Welcome to the 1,023rd Edition of Loading...

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The Pulse

First, you vote with what you view at Ten Ton Hammer, and the result is the Ten Ton Hammer Pulse (What is Pulse?). Here's the top 5 MMORPGs today:

  1. World of Warcraft (down 1)
  2. EverQuest 2
  3. Age of Conan (UP 5)
  4. Warhammer Online (UP 1)
  5. Vanguard: Saga of Heroes (UP 1)

Here are the biggest movers in the Top 20 today:

  1. Lineage (UP 12 to #15)
  2. Star Trek Online (UP 7 to #15)
  3. Star Wars: The Old Republic (UP 6 to #12)

Loading... Daily

Loading... more fun than a celebrity deathmatch between Richard Simmons and, well, anyone.

Every time I write more than a sentence about World of Warcraft or Warhammer Online, I get at least five emails saying that game X is the most polished, most complete, best MMO experience out there and I should write about it. This particular column is especially for the authors of those emails.

Seeing the latest on City of Heroes has put me in a nostalgic mood. The franchise that phallic-minded folks are prone to abbreviate CoX was the fifth MMO I played, after my sometime girlfriend left me for a big swinging CoX account. I tried not to feel inadequate.

City of Heroes is one member of the five-year club not content to live in its past, and I spent all day Tuesday learning about the franchise's future. From a skeleton crew at Cryptic to a talent-infused live team of over 30 devs at NCSoft, City of Heroes is growing as newer and far more hyped MMOs are dying. And NCSoft is giving the game its due. More on that tomorrow when the embargo drops.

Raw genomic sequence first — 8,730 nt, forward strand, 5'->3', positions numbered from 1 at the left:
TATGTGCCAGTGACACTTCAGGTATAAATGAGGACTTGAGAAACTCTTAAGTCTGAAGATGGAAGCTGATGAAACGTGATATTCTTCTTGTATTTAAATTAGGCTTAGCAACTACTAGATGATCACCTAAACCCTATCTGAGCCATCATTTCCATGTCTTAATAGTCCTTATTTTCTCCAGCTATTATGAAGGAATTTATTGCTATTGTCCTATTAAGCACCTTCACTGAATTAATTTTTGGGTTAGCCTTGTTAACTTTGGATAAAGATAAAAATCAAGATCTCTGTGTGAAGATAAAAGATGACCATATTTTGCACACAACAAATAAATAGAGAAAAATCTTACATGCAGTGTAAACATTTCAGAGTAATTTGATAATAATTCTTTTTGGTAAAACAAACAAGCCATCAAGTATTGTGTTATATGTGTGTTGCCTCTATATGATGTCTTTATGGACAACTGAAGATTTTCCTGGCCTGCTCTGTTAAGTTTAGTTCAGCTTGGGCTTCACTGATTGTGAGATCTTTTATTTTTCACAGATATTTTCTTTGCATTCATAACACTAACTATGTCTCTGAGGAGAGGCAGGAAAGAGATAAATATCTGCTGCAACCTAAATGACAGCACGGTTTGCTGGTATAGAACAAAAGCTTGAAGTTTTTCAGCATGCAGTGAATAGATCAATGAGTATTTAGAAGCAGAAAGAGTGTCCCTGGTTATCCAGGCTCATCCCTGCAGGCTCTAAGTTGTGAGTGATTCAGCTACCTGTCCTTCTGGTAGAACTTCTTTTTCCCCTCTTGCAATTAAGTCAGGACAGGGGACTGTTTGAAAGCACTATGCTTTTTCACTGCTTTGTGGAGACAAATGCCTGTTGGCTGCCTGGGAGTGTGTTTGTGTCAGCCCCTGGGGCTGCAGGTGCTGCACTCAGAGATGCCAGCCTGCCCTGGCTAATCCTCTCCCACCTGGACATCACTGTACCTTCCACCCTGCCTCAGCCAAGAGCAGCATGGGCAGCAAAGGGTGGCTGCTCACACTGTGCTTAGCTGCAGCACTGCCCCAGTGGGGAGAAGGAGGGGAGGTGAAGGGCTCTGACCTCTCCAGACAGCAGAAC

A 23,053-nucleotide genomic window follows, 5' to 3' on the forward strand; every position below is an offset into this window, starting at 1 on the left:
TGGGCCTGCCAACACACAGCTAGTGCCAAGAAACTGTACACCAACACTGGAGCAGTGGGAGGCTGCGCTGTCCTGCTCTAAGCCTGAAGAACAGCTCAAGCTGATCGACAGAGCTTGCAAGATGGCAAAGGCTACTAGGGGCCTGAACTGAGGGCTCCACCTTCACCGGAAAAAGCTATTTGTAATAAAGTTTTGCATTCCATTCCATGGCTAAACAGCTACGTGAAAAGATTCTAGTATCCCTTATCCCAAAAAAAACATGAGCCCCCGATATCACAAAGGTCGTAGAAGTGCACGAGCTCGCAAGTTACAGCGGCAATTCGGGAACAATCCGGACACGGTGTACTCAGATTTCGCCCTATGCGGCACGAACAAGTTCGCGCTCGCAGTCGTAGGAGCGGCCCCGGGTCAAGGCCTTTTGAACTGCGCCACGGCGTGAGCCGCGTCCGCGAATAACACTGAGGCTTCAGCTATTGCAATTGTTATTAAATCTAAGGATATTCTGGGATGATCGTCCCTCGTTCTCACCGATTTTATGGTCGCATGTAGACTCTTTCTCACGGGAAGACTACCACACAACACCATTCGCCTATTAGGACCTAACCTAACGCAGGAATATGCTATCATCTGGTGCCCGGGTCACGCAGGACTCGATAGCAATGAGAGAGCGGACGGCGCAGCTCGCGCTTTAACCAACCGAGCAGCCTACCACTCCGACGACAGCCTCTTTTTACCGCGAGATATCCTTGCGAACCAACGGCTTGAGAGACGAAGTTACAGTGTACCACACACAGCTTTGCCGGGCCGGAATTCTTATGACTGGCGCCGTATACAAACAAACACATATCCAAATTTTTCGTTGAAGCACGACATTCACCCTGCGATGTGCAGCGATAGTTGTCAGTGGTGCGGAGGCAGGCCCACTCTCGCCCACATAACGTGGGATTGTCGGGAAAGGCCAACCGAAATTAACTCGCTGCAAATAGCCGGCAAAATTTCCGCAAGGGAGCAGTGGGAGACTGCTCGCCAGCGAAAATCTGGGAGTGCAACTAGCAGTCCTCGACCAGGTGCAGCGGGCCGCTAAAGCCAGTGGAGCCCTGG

Older MMOs are no doubt harder to get into. During the hands-on period for City of Heroes, I spent a full minute trying to figure out how to invert the mouse - the escape key doesn't bring up the game options like in just about every other 3D game known to man. Instead, you click Menu on the game's crowded interface. It's one of those small things that a long time player and developer would never notice that nonetheless frustrates the crap out of new players.

Older MMOs made no effort whatsoever to disguise the grind, either. Today's MMOs attempt to offer two units of reward for one unit of effort (achievements, titles, public quests, randomly awesome loot from unnamed mobs - all of these are attempts to double up the carrot on a stick), for older games it was straight xp and maybe a quest if you're lucky.

Yet for all that sweat equity - for the hours spent camping mobs, recovering your corpse, waiting for the boat, each and every time sink - if you stuck with the game and looked for it, you were rewarded with something of inestimable value: a community that cared about you beyond your level and equipment. My in-game community made my last day in EverQuest one of my saddest ever. By the same token, my last day in EverQuest 2 (playing with any seriousness) was a happy one, such was the snarling, drama-wracked state of my server community in that game. I still keep in occasional contact with friends from both games, but only one left me feeling a little homesick.